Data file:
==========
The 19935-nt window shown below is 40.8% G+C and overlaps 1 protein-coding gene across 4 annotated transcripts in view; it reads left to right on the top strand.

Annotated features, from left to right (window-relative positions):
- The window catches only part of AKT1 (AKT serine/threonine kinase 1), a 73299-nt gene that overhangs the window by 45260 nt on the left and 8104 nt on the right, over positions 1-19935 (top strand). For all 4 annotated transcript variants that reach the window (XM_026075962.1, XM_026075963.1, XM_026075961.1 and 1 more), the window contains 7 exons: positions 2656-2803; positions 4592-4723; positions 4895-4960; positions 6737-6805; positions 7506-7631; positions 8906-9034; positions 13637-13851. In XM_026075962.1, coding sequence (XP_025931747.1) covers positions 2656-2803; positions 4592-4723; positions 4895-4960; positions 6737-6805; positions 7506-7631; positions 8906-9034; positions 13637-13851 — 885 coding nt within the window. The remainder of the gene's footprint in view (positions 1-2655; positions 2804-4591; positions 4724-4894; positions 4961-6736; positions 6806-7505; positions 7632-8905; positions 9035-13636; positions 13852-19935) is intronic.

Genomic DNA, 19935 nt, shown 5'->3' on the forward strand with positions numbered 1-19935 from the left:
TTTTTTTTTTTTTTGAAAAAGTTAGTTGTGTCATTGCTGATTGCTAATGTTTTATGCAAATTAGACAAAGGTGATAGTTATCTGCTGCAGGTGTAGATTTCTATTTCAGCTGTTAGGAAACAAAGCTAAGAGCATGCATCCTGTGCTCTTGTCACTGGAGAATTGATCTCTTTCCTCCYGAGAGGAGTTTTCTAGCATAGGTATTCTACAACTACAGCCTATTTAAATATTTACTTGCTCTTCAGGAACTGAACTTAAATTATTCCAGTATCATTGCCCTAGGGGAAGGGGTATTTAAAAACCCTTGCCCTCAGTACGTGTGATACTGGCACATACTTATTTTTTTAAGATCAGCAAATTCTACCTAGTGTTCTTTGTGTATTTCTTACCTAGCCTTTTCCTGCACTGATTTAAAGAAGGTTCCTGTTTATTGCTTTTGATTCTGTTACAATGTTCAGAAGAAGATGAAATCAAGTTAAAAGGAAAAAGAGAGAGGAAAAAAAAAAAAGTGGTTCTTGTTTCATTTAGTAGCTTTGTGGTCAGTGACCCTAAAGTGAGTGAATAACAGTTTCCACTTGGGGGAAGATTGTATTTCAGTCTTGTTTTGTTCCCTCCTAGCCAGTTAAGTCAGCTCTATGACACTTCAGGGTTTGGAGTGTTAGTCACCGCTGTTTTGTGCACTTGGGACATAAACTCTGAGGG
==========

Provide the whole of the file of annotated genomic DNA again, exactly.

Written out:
The 19935-nt window shown below is 40.8% G+C and overlaps 1 protein-coding gene across 4 annotated transcripts in view; it reads left to right on the top strand.

Annotated features, from left to right (window-relative positions):
- The window catches only part of AKT1 (AKT serine/threonine kinase 1), a 73299-nt gene that overhangs the window by 45260 nt on the left and 8104 nt on the right, over positions 1-19935 (top strand). For all 4 annotated transcript variants that reach the window (XM_026075962.1, XM_026075963.1, XM_026075961.1 and 1 more), the window contains 7 exons: positions 2656-2803; positions 4592-4723; positions 4895-4960; positions 6737-6805; positions 7506-7631; positions 8906-9034; positions 13637-13851. In XM_026075962.1, coding sequence (XP_025931747.1) covers positions 2656-2803; positions 4592-4723; positions 4895-4960; positions 6737-6805; positions 7506-7631; positions 8906-9034; positions 13637-13851 — 885 coding nt within the window. The remainder of the gene's footprint in view (positions 1-2655; positions 2804-4591; positions 4724-4894; positions 4961-6736; positions 6806-7505; positions 7632-8905; positions 9035-13636; positions 13852-19935) is intronic.

Genomic DNA, 19935 nt, shown 5'->3' on the forward strand with positions numbered 1-19935 from the left:
TTTTTTTTTTTTTTGAAAAAGTTAGTTGTGTCATTGCTGATTGCTAATGTTTTATGCAAATTAGACAAAGGTGATAGTTATCTGCTGCAGGTGTAGATTTCTATTTCAGCTGTTAGGAAACAAAGCTAAGAGCATGCATCCTGTGCTCTTGTCACTGGAGAATTGATCTCTTTCCTCCYGAGAGGAGTTTTCTAGCATAGGTATTCTACAACTACAGCCTATTTAAATATTTACTTGCTCTTCAGGAACTGAACTTAAATTATTCCAGTATCATTGCCCTAGGGGAAGGGGTATTTAAAAACCCTTGCCCTCAGTACGTGTGATACTGGCACATACTTATTTTTTTAAGATCAGCAAATTCTACCTAGTGTTCTTTGTGTATTTCTTACCTAGCCTTTTCCTGCACTGATTTAAAGAAGGTTCCTGTTTATTGCTTTTGATTCTGTTACAATGTTCAGAAGAAGATGAAATCAAGTTAAAAGGAAAAAGAGAGAGGAAAAAAAAAAAAGTGGTTCTTGTTTCATTTAGTAGCTTTGTGGTCAGTGACCCTAAAGTGAGTGAATAACAGTTTCCACTTGGGGGAAGATTGTATTTCAGTCTTGTTTTGTTCCCTCCTAGCCAGTTAAGTCAGCTCTATGACACTTCAGGGTTTGGAGTGTTAGTCACCGCTGTTTTGTGCACTTGGGACATAAACTCTGAGGG